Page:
Haematops validirostris Gould, 1837, Tasmania.
OTHER COMMON NAMES
English: Black-capped honeyeater; French: Mйliphage а bec fort; German: Starkschnabel-Honigfresser; Spanish: Pбjaro Miel Picudo.
6 in (15 cm); 0.9 oz (25 g). Black head and chin with white band from eye to nape. White throat and buff belly with dull olive-brown upperparts.
Endemic to Tasmania, including King, Flinders, and Cape Barren Islands.
Eucalyptus forests, especially wet gullies, but also in dry forest, sometimes in cool temperate rainforest, and occasionally coastal heathland, parks, and gardens.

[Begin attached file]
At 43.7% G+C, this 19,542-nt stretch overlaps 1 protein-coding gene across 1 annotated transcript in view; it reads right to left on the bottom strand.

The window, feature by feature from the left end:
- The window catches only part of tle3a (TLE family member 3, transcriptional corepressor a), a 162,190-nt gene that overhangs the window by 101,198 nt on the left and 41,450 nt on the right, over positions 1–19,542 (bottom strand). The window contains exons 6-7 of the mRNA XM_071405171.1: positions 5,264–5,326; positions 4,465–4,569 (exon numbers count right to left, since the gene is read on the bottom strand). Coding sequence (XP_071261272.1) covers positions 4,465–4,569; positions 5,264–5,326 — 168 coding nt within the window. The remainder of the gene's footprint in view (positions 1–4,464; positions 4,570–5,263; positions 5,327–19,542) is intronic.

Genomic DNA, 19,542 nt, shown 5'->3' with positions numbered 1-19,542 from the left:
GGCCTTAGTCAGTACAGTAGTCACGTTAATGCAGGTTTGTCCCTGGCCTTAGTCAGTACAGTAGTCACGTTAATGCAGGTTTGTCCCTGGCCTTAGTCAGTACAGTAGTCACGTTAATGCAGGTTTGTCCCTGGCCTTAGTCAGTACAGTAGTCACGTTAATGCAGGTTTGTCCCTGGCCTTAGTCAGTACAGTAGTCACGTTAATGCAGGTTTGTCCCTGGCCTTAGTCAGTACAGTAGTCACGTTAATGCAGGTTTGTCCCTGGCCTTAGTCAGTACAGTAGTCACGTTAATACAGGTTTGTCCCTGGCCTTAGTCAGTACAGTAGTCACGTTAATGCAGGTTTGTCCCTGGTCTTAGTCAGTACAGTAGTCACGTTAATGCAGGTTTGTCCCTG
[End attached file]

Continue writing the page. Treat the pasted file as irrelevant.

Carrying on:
In pairs, family groups, or small flocks. Sometimes noisy and aggressive. Emit cheeping and churring calls. Sedentary, although exhibit local movements.
FEEDING ECOLOGY AND DIET
Forage on bark more than most honeyeaters do, probing into rough or peeling bark on trunks and branches of eucalyptus. Use long, sturdy bill to flake, lever, or tear off pieces or strips of bark to catch insects and spiders. Less commonly feed on nectar.
Poorly known, but nests found from July to January. They suspend a nest in eucalyptus or tea-tree foliage. Usually lay three eggs that are incubated by both parents. Incubation and nestling periods not known. Probably cooperative breeders.
SIGNIFICANCE TO HUMANS
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